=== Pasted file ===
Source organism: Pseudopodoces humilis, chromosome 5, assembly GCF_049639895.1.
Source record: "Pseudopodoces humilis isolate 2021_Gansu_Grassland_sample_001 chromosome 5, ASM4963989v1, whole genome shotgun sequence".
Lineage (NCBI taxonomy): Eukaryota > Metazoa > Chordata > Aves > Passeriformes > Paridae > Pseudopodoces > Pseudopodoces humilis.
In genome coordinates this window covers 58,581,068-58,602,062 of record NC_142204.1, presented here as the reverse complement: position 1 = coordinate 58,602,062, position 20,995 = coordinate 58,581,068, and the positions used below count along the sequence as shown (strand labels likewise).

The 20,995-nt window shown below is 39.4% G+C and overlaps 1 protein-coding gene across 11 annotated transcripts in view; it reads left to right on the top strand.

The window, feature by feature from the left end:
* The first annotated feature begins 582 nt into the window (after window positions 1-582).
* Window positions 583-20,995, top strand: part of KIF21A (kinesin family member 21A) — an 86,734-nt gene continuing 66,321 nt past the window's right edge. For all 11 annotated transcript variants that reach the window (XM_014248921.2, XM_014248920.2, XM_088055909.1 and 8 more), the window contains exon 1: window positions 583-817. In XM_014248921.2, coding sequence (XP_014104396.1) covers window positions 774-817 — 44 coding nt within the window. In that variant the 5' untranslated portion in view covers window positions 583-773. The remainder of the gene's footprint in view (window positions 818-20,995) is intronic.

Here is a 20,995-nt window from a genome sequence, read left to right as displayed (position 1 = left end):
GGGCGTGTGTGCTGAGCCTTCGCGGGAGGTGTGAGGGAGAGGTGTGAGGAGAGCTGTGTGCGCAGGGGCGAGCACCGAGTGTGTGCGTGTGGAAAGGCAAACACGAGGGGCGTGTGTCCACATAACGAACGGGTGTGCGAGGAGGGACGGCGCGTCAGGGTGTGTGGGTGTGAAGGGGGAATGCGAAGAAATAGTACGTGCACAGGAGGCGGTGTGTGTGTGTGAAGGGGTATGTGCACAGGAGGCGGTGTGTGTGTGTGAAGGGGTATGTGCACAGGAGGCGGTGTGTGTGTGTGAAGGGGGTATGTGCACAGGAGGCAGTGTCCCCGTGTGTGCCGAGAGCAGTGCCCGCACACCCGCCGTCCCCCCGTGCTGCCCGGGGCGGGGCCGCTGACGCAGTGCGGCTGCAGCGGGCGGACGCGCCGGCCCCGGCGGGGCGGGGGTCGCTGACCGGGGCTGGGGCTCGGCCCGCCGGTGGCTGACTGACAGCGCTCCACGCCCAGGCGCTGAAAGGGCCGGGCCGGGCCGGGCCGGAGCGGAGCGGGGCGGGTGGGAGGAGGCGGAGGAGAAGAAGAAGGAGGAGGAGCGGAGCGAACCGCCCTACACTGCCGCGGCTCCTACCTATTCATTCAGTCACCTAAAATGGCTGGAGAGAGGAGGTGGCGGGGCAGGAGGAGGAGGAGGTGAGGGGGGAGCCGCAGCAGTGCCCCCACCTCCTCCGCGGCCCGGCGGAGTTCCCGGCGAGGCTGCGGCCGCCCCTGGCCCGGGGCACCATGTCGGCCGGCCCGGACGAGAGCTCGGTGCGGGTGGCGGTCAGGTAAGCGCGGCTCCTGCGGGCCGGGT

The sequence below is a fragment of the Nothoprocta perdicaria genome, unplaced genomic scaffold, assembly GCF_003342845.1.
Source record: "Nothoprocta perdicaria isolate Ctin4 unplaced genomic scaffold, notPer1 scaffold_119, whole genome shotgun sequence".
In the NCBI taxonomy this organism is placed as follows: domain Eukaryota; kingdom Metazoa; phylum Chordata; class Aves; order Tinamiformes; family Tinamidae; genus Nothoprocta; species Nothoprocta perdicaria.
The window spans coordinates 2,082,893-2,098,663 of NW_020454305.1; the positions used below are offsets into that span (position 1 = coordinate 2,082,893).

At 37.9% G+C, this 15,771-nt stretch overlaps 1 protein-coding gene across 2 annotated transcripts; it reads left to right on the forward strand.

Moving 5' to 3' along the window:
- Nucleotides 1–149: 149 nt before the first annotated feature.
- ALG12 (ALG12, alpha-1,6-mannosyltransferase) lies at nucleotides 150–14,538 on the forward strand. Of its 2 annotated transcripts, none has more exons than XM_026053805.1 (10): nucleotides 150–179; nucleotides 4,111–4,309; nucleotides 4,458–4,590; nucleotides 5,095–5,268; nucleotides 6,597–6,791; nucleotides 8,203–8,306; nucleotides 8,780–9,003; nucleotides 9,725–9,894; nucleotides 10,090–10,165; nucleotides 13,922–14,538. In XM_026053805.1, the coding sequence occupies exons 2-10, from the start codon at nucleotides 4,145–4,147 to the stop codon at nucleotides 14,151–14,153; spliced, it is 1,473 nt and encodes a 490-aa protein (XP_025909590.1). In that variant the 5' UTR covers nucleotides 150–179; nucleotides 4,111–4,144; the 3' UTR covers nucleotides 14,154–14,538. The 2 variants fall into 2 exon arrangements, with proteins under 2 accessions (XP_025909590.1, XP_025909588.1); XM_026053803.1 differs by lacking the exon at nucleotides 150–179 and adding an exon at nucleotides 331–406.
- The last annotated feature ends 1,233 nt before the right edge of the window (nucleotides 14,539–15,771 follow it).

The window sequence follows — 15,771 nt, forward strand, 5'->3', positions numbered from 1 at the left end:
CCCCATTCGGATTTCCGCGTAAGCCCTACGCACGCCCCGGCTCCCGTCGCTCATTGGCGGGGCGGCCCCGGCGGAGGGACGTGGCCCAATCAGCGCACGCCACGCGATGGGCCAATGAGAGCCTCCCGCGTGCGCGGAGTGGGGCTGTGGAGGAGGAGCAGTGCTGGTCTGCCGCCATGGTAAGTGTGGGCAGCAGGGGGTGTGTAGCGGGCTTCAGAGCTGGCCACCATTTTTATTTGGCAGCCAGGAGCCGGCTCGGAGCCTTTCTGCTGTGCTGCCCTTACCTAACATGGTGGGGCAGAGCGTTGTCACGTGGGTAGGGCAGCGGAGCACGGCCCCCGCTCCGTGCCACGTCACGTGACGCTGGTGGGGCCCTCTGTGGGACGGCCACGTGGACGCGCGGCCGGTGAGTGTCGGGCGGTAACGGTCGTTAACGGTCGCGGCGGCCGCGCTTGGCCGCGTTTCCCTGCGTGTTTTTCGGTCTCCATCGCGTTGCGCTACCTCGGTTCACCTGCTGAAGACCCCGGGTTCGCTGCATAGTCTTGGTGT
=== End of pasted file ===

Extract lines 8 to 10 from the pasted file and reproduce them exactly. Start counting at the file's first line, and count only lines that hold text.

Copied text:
* Window positions 583-20,995, top strand: part of KIF21A (kinesin family member 21A) — an 86,734-nt gene continuing 66,321 nt past the window's right edge. For all 11 annotated transcript variants that reach the window (XM_014248921.2, XM_014248920.2, XM_088055909.1 and 8 more), the window contains exon 1: window positions 583-817. In XM_014248921.2, coding sequence (XP_014104396.1) covers window positions 774-817 — 44 coding nt within the window. In that variant the 5' untranslated portion in view covers window positions 583-773. The remainder of the gene's footprint in view (window positions 818-20,995) is intronic.

Here is a 20,995-nt window from a genome sequence, read left to right as displayed (position 1 = left end):
GGGCGTGTGTGCTGAGCCTTCGCGGGAGGTGTGAGGGAGAGGTGTGAGGAGAGCTGTGTGCGCAGGGGCGAGCACCGAGTGTGTGCGTGTGGAAAGGCAAACACGAGGGGCGTGTGTCCACATAACGAACGGGTGTGCGAGGAGGGACGGCGCGTCAGGGTGTGTGGGTGTGAAGGGGGAATGCGAAGAAATAGTACGTGCACAGGAGGCGGTGTGTGTGTGTGAAGGGGTATGTGCACAGGAGGCGGTGTGTGTGTGTGAAGGGGTATGTGCACAGGAGGCGGTGTGTGTGTGTGAAGGGGGTATGTGCACAGGAGGCAGTGTCCCCGTGTGTGCCGAGAGCAGTGCCCGCACACCCGCCGTCCCCCCGTGCTGCCCGGGGCGGGGCCGCTGACGCAGTGCGGCTGCAGCGGGCGGACGCGCCGGCCCCGGCGGGGCGGGGGTCGCTGACCGGGGCTGGGGCTCGGCCCGCCGGTGGCTGACTGACAGCGCTCCACGCCCAGGCGCTGAAAGGGCCGGGCCGGGCCGGGCCGGAGCGGAGCGGGGCGGGTGGGAGGAGGCGGAGGAGAAGAAGAAGGAGGAGGAGCGGAGCGAACCGCCCTACACTGCCGCGGCTCCTACCTATTCATTCAGTCACCTAAAATGGCTGGAGAGAGGAGGTGGCGGGGCAGGAGGAGGAGGAGGTGAGGGGGGAGCCGCAGCAGTGCCCCCACCTCCTCCGCGGCCCGGCGGAGTTCCCGGCGAGGCTGCGGCCGCCCCTGGCCCGGGGCACCATGTCGGCCGGCCCGGACGAGAGCTCGGTGCGGGTGGCGGTCAGGTAAGCGCGGCTCCTGCGGGCCGGGT